Expanding Coverage of Continuous Subcutaneous Insulin Infusion in Pediatric Patients With Diabetes
|Study Design:||Allocation: Non-Randomized
Endpoint Classification: Efficacy Study
Intervention Model: Single Group Assignment
Masking: Open Label
|Official Title:||Presenting Evidence Based Practice to an Insurance Provider to Expand Coverage of Continuous Subcutaneous Insulin Infusion (CSII) in Pediatric Patients With Diabetes|
- The aim of this project is to present evidence based practice to Missouri Medicaid to expand coverage of continuous subcutaneous insulin infusion (CSII) in pediatric patients with diabetes. - Hemoglobin A1C [ Time Frame: 12 months ] [ Designated as safety issue: No ]
- Glycemic variability as shown by continuous glucose recording [ Time Frame: 3-5 days ] [ Designated as safety issue: No ]
|Study Start Date:||January 2009|
|Estimated Study Completion Date:||July 2010|
|Primary Completion Date:||July 2010 (Final data collection date for primary outcome measure)|
No Intervention: Glucose sensor
Children who have assented to wear a 72 hour physician ordered continuous glucose monitor.
Device: Continuous glucose glucose sensor- physician ordered
Charts will be reviewed to identify recipients of Missouri Medicaid who receive daily injections to manage their diabetes. Children who have submitted an application for the Medtronic MiniMed insulin pump will be identified by the PI and Medtronic Diabetes. They will be asked to wear a 72 hour continuous glucose monitor. The children who wear the sensor will be asked to keep a daily logbook of their blood sugars, activities, food intake, and insulin doses during this 72 hour period. The families of the children will be provided with a pre-addressed FedEx envelope for them to return the digital recorder and daily logbooks to the PI. The results of the glucose sensor will be downloaded by the PI. The families will be contacted by the PI with the results and treatment recommendations.
Results from the Diabetes Control and Complications Trial (DCCT) showed that more aggressive and intensive management of diabetes leads to a reduction in the incidence of diabetes related complications in adolescents and adults. Therefore, early initiation of intensive insulin regimens that have been proven to normalize blood sugars as much as possible need to be initiated in youth with type 1 diabetes mellitus (T1DM) to improve outcomes in adulthood. However, despite this understanding, there remains no consensus for how to best manage insulin delivery in children diagnosed with T1DM.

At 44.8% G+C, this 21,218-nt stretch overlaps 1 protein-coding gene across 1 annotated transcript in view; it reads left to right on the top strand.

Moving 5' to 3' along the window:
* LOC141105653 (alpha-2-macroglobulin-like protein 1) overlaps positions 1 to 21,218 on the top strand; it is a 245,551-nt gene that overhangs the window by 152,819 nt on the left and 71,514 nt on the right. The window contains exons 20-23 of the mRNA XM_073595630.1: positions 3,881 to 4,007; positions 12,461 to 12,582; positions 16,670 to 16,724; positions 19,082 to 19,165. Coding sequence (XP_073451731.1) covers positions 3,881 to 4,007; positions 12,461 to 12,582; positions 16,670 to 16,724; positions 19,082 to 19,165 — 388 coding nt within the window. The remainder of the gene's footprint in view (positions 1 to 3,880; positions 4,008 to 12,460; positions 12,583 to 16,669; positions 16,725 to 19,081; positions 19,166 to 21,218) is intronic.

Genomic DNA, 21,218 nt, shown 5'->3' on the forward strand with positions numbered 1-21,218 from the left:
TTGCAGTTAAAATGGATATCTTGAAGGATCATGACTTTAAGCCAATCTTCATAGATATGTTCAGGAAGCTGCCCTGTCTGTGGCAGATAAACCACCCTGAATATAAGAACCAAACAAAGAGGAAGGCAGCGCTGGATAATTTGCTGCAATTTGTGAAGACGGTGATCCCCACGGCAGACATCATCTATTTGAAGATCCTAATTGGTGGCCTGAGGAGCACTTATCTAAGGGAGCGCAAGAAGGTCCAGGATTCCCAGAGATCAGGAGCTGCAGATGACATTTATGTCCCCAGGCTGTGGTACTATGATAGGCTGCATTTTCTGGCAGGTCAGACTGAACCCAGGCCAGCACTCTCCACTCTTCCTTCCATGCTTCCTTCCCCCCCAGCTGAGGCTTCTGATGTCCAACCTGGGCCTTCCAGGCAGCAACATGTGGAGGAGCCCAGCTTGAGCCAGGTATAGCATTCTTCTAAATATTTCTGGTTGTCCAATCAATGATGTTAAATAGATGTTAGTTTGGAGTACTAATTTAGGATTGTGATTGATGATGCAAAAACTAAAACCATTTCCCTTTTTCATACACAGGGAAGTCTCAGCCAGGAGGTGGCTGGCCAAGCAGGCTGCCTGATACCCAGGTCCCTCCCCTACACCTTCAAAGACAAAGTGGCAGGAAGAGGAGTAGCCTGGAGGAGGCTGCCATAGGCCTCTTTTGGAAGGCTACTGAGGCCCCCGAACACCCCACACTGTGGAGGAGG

Intensive insulin treatment of diabetes typically entails one of two therapies: MDI (multiple daily injections) or CSII also know as insulin pump therapy. MDI requires several insulin injections per day to achieve near normal glycemic control which can also lead to a subsequent increased risk of severe hypoglycemia. The insulin pump allows the user to program in various basal insulin rates, as low as 0.025 units/hr, throughout the day and night to better match one's physiologic insulin secretion, and eliminates the need for insulin injections throughout the day.
Management of T1DM in the pediatric setting presents several challenges for the patient, caregivers, and health care providers. Children and adolescents tend to have wide fluctuations in their blood glucose levels due to varying amounts of physical activity from day to day. Additionally, infants, toddlers, and school age children have eating habits that are very unpredictable and often eat small quantities making it quite difficult to accurately administer small doses of insulin through an insulin syringe or pen device. Finally, there is increasing evidence to support that infants and toddlers who experience severe hypoglycemia may have resultant neurologic deficits. Previous research has demonstrated that pediatric patients on insulin pump therapy had better glycemic control when compared to pediatric patients who were managed on MDI alone. Patients on insulin pumps and their parents have reported more flexibility with meals and daily activities, lower hemoglobin A1c levels, decreased variability in blood sugar readings, and fewer episodes of hypoglycemia.
Despite the vast research documenting the benefits of insulin pump therapy, some insurance companies continue to be hesitant in covering CSII in pediatric patients with diabetes. The findings from this study and supporting evidence will be presented to medical directors at Missouri Medicaid to help expand coverage of CSII in pediatric patients with diabetes.
Please refer to this study by its ClinicalTrials.gov identifier: NCT00829062
|United States, Missouri|
|Children's Mercy Hospital and Clinics|
|Kansas City, Missouri, United States, 64108|
|Principal Investigator:||Amanda G Fridlington, MSN||Children's Mercy Hospital and Clinics|